How many times have you dusted off an old game you used to love to play online, only to find that the official servers have long since been shut down? It’s an unfortunate fact that unprofitable online games frequently get the axe, often leaving it to the games’ communities to try to put together an unofficial server. Dozens of early multiplayer games now have emulated servers and even player-made patches, all in an effort to keep the games we love alive, but technically those servers are breaking copyright law.
The Electronic Frontier Foundation announced this week that it’s pushing for changes to the Digital Millennium Copyright Act that would make it legal for players to run their own emulated servers in cases of a game’s abandonment by developers. The proposal would also make it legal to eliminate any server-based DRM in lawfully acquired copies of a game in cases where the DRM server has been shut down.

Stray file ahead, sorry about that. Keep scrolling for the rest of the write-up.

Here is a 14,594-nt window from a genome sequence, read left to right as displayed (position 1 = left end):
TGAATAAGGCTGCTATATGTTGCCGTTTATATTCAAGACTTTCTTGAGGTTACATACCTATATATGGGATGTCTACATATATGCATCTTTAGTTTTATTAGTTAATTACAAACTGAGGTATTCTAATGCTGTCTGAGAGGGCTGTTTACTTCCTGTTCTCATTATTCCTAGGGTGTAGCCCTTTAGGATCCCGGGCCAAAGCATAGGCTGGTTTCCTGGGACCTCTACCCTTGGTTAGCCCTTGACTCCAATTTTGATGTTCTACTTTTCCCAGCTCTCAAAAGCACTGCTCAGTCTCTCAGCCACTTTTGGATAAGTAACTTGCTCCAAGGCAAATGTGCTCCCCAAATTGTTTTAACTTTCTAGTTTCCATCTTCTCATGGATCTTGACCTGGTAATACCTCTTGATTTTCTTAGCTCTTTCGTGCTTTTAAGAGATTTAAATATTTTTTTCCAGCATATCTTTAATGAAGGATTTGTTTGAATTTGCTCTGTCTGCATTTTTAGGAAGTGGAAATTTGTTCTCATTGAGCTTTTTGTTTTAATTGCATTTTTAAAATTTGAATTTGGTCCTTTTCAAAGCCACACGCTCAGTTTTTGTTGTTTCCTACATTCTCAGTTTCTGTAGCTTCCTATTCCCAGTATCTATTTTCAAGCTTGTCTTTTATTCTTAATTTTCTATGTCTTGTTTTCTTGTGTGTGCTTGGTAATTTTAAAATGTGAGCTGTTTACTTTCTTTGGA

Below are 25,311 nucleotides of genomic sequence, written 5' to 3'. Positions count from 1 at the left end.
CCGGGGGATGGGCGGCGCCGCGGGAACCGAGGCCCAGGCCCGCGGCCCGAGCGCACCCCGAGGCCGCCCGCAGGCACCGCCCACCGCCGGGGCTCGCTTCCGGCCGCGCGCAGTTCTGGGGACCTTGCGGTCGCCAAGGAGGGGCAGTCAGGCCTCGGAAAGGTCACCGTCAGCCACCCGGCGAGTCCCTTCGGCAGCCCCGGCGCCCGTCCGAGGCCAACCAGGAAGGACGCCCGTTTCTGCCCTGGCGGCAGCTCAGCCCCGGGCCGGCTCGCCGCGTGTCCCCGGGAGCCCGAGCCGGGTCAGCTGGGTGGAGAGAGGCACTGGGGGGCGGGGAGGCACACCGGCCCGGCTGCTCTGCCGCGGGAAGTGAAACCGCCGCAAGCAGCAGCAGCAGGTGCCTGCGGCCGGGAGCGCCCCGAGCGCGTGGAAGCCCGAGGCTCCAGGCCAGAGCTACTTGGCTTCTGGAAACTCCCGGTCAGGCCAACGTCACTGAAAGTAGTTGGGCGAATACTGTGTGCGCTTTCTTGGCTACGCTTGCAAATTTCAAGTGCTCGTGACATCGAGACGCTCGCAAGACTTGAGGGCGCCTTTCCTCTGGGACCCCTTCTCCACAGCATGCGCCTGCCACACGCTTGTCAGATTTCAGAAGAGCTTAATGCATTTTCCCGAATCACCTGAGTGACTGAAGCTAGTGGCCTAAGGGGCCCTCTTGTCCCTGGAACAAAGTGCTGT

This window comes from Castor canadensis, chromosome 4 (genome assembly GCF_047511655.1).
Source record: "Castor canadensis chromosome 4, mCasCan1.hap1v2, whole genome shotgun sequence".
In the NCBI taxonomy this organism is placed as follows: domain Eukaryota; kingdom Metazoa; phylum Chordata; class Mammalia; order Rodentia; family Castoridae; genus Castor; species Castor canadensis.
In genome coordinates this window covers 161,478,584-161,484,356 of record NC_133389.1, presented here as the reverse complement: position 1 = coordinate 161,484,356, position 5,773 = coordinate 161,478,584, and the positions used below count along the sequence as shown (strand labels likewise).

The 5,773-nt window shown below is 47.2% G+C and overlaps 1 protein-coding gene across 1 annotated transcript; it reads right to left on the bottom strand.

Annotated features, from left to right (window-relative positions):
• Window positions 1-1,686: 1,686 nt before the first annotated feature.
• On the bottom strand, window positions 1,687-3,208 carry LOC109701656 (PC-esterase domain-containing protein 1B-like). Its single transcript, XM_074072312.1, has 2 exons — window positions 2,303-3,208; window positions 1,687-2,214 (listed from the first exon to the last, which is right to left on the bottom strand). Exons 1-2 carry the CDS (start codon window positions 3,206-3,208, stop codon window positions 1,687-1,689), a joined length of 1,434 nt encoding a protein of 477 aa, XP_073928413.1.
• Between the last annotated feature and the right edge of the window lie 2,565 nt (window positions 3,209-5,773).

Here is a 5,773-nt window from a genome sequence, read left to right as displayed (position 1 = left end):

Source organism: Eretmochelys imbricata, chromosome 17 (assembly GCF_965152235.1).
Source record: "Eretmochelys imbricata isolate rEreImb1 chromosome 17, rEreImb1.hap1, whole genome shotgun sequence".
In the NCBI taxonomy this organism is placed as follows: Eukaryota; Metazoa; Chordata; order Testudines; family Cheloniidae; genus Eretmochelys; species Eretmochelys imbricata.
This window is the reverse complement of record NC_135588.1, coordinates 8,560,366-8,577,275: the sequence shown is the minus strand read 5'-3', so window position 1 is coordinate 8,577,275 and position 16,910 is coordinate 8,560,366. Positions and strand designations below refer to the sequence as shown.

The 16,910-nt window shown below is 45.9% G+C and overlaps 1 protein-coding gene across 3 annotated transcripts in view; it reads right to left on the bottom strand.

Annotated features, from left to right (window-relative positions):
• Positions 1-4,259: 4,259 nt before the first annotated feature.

Before you run out to find an emulated Star Wars: Galaxies or World of Warcraft vanilla server, note that the proposed law revision specifically excludes massively multiplayer games with persistent online worlds. The change would cover only games with singleplayer or multiplayer gameplay that’s no longer available due to server abandonment. With the ever-increasing number of MOBAs and games with always-online requirements, this change in the DMCA could become essential to preserving the games we love for future generations.[Source: Electronic Frontier Foundation]